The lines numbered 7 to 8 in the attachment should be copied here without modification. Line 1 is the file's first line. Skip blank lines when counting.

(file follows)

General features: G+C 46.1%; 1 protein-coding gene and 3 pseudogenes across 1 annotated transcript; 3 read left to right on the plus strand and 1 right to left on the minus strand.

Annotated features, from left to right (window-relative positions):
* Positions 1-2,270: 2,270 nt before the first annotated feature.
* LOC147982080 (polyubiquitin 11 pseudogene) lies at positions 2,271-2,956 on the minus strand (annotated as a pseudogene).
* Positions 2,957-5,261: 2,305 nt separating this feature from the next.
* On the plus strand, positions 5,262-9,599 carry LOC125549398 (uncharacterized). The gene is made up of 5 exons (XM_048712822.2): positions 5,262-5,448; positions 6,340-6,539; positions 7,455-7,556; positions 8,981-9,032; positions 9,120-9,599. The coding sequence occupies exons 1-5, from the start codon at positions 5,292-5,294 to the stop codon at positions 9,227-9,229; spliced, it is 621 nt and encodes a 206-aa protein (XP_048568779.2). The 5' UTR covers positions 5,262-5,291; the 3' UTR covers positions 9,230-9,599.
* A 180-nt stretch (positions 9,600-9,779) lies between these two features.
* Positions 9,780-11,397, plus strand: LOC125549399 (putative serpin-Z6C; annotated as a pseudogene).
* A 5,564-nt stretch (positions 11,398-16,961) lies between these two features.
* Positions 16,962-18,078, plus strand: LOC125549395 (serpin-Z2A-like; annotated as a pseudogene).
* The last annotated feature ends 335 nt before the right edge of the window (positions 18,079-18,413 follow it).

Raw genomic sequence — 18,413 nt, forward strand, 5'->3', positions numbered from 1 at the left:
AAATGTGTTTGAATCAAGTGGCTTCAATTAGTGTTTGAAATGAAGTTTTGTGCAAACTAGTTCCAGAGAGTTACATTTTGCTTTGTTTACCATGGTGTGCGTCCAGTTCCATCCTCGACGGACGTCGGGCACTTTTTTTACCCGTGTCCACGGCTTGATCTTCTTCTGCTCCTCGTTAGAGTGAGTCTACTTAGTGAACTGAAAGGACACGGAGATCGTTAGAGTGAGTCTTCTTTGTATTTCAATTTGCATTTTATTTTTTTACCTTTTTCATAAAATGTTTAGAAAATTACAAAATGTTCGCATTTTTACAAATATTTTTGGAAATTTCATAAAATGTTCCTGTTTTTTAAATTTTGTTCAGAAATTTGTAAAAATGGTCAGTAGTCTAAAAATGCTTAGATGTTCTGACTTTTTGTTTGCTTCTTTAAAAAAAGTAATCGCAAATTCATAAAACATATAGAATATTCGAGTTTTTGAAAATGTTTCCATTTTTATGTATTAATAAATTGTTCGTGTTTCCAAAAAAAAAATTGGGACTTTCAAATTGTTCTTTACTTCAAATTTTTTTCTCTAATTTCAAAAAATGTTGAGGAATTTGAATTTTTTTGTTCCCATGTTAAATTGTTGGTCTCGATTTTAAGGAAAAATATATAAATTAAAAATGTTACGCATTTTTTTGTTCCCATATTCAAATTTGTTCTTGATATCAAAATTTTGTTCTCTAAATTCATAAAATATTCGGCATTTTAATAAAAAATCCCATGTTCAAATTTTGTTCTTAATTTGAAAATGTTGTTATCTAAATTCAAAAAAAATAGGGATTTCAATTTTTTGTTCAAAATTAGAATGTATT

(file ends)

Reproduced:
* A 180-nt stretch (positions 9,600-9,779) lies between these two features.
* Positions 9,780-11,397, plus strand: LOC125549399 (putative serpin-Z6C; annotated as a pseudogene).